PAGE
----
Admission to the BA South and Southeast Asian Studies. All other students interested in this course should contact the Coordinator of Studies.
This seminar offers an introduction to the cultural heritage that has linked South and Southeast Asia through the ages. We focus on the medieval period when Hinduism and Buddhism and later also Islam were important shared cultural phenomena. During the first block we first critically consider the term ‘classical’ and the theories brought forward to clarify South and Southeast Asia’s shared culture. Then, perceptions of time, space and the cosmos are discussed, as well as the writing systems and manuscript cultures of South and Southeast Asia. A visit to the rich collections of South and Southeast Asian manuscripts in the Leiden University Library concludes this block. During the second block the focus is on major monuments (stupa, temple, mosque) and objects of worship (relics, divine statues, graves) and we visit the Asia and Indonesia rooms of Museum Volkenkunde. Finally, we also look into the role of the great epics Mahabharata and Ramayana in offering a narrative backbone for arts and media in various different places, times and contexts. Each of these culture-historical topics will also be linked to aspects of the living cultures of South and Southeast Asia.
The seminar combines content-focused lectures and readings with study materials and practical exercises focused on training specific library and academic skills, such as reading and abstracting, presenting, essay-writing, and using online resources for academic purposes. Library skills will be offered by staff of the University Library during separate meetings.
To get familiarized with characteristic cultural traditions that connect South and Southeast Asia historically and up to the present;
To develop a first working knowledge of the nature and relevance of primary and secondary sources for the study of the shared heritage of South and Southeast Asia;
To discover ways to access such sources (along traditional roads and digitally) and to judge them for their usefulness, quality and reliability;
To train the specific academic skills (academic reading, abstracting, presenting, writing) meetings, while focusing on content issues related to the classical shared cultural heritage of South and Southeast Asia.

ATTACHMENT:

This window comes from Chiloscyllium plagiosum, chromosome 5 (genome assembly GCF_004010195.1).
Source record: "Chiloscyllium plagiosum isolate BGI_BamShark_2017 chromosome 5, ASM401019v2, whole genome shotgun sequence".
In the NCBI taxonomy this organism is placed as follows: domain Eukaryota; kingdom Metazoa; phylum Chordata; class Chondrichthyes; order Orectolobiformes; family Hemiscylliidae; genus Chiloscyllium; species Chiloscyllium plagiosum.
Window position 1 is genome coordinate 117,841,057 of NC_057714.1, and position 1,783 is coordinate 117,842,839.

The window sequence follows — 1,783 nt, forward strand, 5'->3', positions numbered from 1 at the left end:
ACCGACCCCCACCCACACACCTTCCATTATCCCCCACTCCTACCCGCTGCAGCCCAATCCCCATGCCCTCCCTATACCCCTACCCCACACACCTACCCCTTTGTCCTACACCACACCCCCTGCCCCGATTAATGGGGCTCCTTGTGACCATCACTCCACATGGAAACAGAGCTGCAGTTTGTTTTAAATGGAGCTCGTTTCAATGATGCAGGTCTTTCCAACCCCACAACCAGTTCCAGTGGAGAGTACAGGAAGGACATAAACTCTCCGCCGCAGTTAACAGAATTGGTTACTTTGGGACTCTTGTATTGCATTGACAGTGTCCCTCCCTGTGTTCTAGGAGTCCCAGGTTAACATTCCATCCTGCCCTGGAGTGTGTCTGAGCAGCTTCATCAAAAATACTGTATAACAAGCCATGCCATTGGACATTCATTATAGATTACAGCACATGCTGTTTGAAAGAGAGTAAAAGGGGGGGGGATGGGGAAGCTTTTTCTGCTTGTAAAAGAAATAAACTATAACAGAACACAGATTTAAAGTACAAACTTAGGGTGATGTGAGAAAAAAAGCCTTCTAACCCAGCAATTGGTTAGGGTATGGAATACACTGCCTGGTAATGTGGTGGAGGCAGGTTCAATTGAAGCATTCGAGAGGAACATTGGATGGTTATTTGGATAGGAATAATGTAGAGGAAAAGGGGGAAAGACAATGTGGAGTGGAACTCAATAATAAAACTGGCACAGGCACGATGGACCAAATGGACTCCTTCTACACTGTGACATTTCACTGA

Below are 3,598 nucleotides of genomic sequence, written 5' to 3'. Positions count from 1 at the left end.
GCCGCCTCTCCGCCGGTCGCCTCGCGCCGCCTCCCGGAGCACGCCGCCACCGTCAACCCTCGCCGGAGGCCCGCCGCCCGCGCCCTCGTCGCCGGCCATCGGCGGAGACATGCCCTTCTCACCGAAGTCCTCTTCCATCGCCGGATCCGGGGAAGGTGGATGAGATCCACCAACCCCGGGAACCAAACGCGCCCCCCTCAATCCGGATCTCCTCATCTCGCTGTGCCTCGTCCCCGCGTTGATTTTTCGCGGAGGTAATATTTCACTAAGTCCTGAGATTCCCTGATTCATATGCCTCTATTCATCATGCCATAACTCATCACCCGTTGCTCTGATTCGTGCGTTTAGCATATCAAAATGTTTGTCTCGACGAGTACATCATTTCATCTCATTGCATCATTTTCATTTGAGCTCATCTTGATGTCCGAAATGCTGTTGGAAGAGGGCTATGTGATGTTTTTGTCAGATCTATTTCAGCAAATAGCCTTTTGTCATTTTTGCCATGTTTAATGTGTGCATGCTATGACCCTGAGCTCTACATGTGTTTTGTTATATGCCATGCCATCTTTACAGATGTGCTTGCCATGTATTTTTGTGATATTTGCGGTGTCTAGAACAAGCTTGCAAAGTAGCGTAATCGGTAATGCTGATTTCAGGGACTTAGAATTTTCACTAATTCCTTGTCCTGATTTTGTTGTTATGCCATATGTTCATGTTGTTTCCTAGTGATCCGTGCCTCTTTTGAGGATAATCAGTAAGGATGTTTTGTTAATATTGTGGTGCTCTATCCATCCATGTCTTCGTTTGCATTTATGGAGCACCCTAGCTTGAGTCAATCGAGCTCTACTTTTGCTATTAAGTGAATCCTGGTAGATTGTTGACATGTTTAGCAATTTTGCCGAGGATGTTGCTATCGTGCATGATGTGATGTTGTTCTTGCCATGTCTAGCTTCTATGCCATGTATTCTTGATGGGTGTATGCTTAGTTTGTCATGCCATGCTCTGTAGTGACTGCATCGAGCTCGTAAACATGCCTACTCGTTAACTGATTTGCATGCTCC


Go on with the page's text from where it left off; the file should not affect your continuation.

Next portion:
The timetables are available through My Timetable.
Mode of instruction
In the first half of the semester the emphasis is on reading, summarizing and interpretation skills. These are linked to 3 mandatory home assignments. These assignments need to be handed in on time via TurnitIn/Blackboard according to the planned schedule of submission (to be found in Blackboard). They are graded (10 %).
Early in the second half of the course the students prepare in small groups a joint presentation (20 %).
Later in the second half of the semester they write a short paper to test academic skills related to use of sources and academic writing (20 %). A passing grade of 5.50 or higher for this part is required.
- The power point presentations and readings of block 1 and 2 are examined by means of a 2-hour written exam with open questions in the concluding exam week (50 %).
Participation in classes and mentorship meetings is obligatory and so are the home assignments that are related to developing academic skills. Students are required to submit all parts of the practical exercises as listed above (both in academic skills and in the seminar). Students who do not fulfill these requirements cannot sit in the final exam and will automatically fail the course.
Passing Seminar I with a sufficient result (6 or higher) is an entry requirement for students in SSEAS for admission to BA2 of SSEAS.
The final mark of the courses is established by the weighted average (see above), with the passing grade for the presentation/paper component as an additional requirement.
There will be a re-sit of the written exam. The grade for this re-sit will replace the grade of the first final exam and have a weight of 50%. A re-sit is not possible for those students who did not participate in the practical exercises.
The course is an integrated whole. The final examination and the assignments must be completed in the same academic year. No partial marks can be carried over into following years.
Inspection and feedback
How and when an exam review will take place will be disclosed together with the publication of the exam results at the latest. If a student requests a review within 30 days after publication of the exam results, an exam review will have to be organized.
Links to chapters from books or articles or info on how to access them is offered via Brightspace
- A syllabus with a reading list is made available before the start of the course.
Literature needs to be read in advance based on the list. This includes reading for the first meeting.
For substantive questions, contact the lecturer listed in the right information bar.
For questions about enrolment, admission, etc, contact the Education Administration Office de Vrieshof.
Classical Cultures of SSEA: Seminar 1 has to be successfully completed for a positive binding study advice. Failing for this course implicates that you cannot continue your SSEAS programme!